The Miser book cover

The Miser

"The Miser" is a short fable by Aesop revolving around the theme of greed and disillusionment. The story features a man who buries his gold in a hidden hole. Every week he visits the spot to adore his wealth. One day he finds the gold stolen and in agony, he cries over his loss. A neighbor, having noticed his routine, explains that he might as well bury a stone, for all the good the gold did him. The tale effectively emphasizes the concept that unused riches are as useless as nonexistent ones.


Genre: Children
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A Miser had buried his gold in a secret place in his garden. Every day he went to the spot, dug up the treasure and counted it piece by piece to make sure it was all there. He made so many trips that a Thief, who had been observing him, guessed what it was the Miser had hidden, and one night quietly dug up the treasure and made off with it. When the Miser discovered his loss, he was overcome with grief and despair. He groaned and cried and tore his hair. A passerby heard his cries and asked what had happened. "My gold! O my gold!" cried the Miser, wildly, "someone has robbed me!" "Your gold! There in that hole? Why did you put it there? Why did you not keep it in the house where you could easily get it when you had to buy things?" "Buy!" screamed the Miser angrily. "Why, I never touched the gold. I couldn't think of spending any of it." The stranger picked up a large stone and threw it into the hole. "If that is the case," he said, "cover up that stone. It is worth just as much to you as the treasure you lost!" A possession is worth no more than the use we make of it.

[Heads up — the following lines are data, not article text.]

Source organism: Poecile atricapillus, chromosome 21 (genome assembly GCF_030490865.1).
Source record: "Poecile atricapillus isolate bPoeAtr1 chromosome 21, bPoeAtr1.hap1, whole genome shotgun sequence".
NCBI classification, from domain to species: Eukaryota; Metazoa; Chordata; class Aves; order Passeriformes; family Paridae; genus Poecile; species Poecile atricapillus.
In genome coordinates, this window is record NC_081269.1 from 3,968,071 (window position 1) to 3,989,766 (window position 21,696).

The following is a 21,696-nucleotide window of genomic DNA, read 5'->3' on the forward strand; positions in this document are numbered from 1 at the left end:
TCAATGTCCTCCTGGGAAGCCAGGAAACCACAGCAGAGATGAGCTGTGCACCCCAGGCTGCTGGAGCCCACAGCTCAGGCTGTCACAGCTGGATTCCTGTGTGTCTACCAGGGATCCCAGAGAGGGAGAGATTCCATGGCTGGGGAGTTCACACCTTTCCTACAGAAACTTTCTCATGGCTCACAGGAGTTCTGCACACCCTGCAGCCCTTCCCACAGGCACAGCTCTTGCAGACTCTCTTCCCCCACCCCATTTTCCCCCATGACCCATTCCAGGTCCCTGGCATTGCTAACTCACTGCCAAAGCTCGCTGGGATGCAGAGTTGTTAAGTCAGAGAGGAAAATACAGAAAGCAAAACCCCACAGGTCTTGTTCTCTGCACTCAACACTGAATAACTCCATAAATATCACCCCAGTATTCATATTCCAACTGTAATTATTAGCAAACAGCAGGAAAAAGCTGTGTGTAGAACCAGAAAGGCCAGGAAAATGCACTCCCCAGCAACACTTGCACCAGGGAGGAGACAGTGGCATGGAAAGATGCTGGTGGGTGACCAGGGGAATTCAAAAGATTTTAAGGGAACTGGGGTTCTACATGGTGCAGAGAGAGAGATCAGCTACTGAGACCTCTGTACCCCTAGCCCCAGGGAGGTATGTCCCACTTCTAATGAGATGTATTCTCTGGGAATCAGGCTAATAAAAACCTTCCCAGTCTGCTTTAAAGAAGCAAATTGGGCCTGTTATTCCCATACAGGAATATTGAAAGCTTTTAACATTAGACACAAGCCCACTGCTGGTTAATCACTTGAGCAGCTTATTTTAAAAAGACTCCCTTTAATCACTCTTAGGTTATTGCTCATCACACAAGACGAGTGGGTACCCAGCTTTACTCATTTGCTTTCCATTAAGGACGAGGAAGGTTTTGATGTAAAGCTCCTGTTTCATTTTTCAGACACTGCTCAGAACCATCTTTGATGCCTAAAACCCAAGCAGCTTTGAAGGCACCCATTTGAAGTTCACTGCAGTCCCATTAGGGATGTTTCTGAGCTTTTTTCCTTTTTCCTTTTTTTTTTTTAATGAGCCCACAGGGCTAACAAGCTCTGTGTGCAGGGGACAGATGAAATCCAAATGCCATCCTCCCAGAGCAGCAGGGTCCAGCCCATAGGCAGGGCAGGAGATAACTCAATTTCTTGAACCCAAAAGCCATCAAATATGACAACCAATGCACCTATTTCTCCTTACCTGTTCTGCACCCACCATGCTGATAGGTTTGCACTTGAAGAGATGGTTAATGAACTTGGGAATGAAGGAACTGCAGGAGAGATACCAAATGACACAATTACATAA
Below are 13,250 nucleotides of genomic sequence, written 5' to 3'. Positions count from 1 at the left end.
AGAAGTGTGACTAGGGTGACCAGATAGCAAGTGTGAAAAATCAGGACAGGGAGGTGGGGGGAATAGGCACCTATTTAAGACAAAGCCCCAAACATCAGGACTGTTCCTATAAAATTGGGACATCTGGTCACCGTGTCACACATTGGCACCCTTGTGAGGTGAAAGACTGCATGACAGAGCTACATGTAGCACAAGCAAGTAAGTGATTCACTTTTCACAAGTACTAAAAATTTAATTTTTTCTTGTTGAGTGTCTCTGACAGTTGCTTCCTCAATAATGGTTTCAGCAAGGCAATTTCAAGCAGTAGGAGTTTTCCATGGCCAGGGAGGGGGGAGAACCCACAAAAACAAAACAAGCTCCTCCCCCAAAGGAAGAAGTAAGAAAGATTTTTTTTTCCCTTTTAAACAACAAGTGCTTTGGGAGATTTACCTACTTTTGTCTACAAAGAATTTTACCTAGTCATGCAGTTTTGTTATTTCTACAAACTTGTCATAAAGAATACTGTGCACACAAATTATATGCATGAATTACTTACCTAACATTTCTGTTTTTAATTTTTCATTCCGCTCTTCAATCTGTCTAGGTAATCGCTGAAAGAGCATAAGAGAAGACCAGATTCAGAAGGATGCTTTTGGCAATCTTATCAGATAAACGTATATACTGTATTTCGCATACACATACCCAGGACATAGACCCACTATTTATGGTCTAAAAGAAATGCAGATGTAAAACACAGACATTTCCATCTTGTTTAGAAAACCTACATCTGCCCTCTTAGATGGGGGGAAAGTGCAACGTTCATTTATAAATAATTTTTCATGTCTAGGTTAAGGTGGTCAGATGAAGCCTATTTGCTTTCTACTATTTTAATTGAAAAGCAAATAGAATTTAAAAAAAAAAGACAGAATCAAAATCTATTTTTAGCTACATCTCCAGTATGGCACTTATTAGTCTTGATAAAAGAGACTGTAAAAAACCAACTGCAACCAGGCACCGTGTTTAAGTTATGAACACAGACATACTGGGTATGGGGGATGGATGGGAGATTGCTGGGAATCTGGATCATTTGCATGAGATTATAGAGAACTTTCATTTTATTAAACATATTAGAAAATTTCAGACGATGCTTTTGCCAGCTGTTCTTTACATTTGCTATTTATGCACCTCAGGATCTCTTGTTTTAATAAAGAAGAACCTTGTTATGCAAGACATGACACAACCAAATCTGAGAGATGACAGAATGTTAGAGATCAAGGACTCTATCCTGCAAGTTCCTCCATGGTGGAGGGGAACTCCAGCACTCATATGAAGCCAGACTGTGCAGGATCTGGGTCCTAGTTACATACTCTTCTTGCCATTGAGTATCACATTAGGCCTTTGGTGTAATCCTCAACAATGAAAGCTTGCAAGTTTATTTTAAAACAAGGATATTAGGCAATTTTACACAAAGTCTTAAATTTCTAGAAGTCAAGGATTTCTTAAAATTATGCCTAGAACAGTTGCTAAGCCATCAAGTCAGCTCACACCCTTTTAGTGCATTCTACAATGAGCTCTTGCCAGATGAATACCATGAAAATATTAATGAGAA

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Aesop

Aesop was an ancient Greek storyteller and fabulist, known for his collection of fables. His fables often featured animals as characters and conveyed moral lessons or wisdom through short narratives. Some of his most famous fables include "The Tortoise and the Hare," "The Boy Who Cried Wolf," and "The Fox and the Grapes." These timeless stories continue to be widely read and adapted to this day. more…

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